2019 Conference Highlights

 

2019 Conference Highlights

 

ConocoPhillips Driving Data Analytics, Refracs In The Eagle Ford Shale

ConocoPhillips

Robust data analytics, thoughtful completions evolution and other lessons learned after a decade operating in the Eagle Ford shale of South Texas has supermajor ConocoPhillips confident it has unlocked over one billion additional barrels of oil equivalent across its position since 2012.
 
The company entered the Eagle Ford in 2009 and currently holds around 200,000 net acres spanning from the up-dip black oil window and the downdip to the edge of the wet gas window.  At the end of 2018, the operator had more than 1,200 wells and 2,000 miles of pipelines across the area.

Data gathering and analysis across its holdings has paid benefits, according to Erec Isaacson, vice president of ConocoPhillips’ Gulf Coast Business unit.

“With all of that information what we’ve been able to do from 2014-2018 is decrease or spud to total depth time by 33%, normalized to 10,000 feet,” he told attendees at Hart Energy’s DUG Eagle Ford Conference & Exhibition in San Antonio on Sept. 25. “That puts us at the front of the pack in terms of drilling efficiency as compared to our peer group. We don’t stop there with our use of data analytics. We also use it in our completions. We take all of our completion parameters and compare those to how they perform from the production of the well. We end up modifying and continuously optimizing our completions.”

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DUG Eagle Ford: Austin Chalk Is Back And Delivering Results

 

Once described as the “most perverse, contrary, incorrigible oilfield known to man,” the Austin Chalk of east-central Texas has perplexed, enticed and bewitched many into developing it. Faulty to a fault, the locating and producing of the formation’s ample resources have kept wildcatters busy since 1960, with the drilling of the discovery well in what would eventually become known as the Giddings Field. Stretching across multiple counties, the Giddings Field did not see large-scale development until the late 1970s.
 
“The field started out with vertical drilling, but the big increase in production came when horizontal drilling kicked in in the ’90s,” Phil Martin, CEO of New Century Exploration, told attendees at the recent DUG Eagle Ford Conference & Exhibition in San Antonio. “And it’s produced 300 MMbbl cumulative in its time, which at $50/bbl, that’s $15 trillion it’s generated. That’s an awful lot of money, and it’s mainly been technology-derived.”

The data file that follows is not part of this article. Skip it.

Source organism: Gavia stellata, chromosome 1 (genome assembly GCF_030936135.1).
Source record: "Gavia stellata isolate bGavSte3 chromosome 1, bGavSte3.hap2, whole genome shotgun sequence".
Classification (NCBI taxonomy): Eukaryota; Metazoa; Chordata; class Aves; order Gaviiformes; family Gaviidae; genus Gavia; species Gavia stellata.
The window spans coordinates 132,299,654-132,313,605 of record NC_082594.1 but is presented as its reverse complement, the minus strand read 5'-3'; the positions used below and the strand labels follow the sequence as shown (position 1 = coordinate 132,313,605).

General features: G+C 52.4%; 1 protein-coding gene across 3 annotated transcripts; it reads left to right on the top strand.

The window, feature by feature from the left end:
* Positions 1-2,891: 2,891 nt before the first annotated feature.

Treadstone's Frank McCorkle

Treadstone Energy Partners is adding barrels to that cumulative figure with its work in the area. Within the Giddings Field, tucked away near the convergence point of three counties—Burelson, Milam and Robertson—lies the Hearne Field. It is there that the company found what it considered the “perfect opportunity.”

“Our strategy is to research diligently for something that we believe everybody else is overlooking or misunderstands,” said Frank McCorkle, founder and president of Treadstone Energy Partners, in his presentation to DUG Eagle Ford attendees. “In 2016, we finally found an opportunity that met all of our acquisition criteria, and we were able to purchase the Hearne Field from Anadarko in the third quarter of 2016.”

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Adjustments To Legacy Practices Secures Business In Eagle Ford

DUG Eagle Ford Roundtable

How are operators securing their business in the Eagle Ford in light of declining rig counts? New efficiencies in well interference technique, big data analytics, and the advancement of completions are keeping operators pretty steady in the shale play.

During a roundtable discussion on legacy practices versus new well performance at DUG Eagle Ford Conference & Exhibition on Sept. 25, panelists from both the operator side and service provider side agreed the secret is in a company’s approach to their assets.

Amit Sharma, integrated sensor diagnostics manager at Halliburton Co., said there isn’t just one answer to well intervention. But, there are two ways of developing an asset, he noted. One is trial and error, and the other is a structured approach.

“We have to be reservoir specific,” he said. “The way that we are approaching it is we’re trying to achieve a more uniformed flow distribution across the clusters, so that we don’t get those one-off lone fracs.”

Most operators, he said, follow the trial-and-error method. But, he explained, attention to techniques like cluster and stage spacing achieves uniformed distribution. Ultimately, having a good strategy will combat frac hits.

“It all needs to come together when you’re planning an asset,” he said.

The cause of well interference has been highly debated as experts say the data suggests a permeability issue, while others argue well spacing is to blame. Dealing with this hot topic in his own organization, Boomtown Oil LLC reservoir lead Sean Fitzgerald said going into its third private equity project, the company specifically targeted greenfield assets to avoid frac hits.

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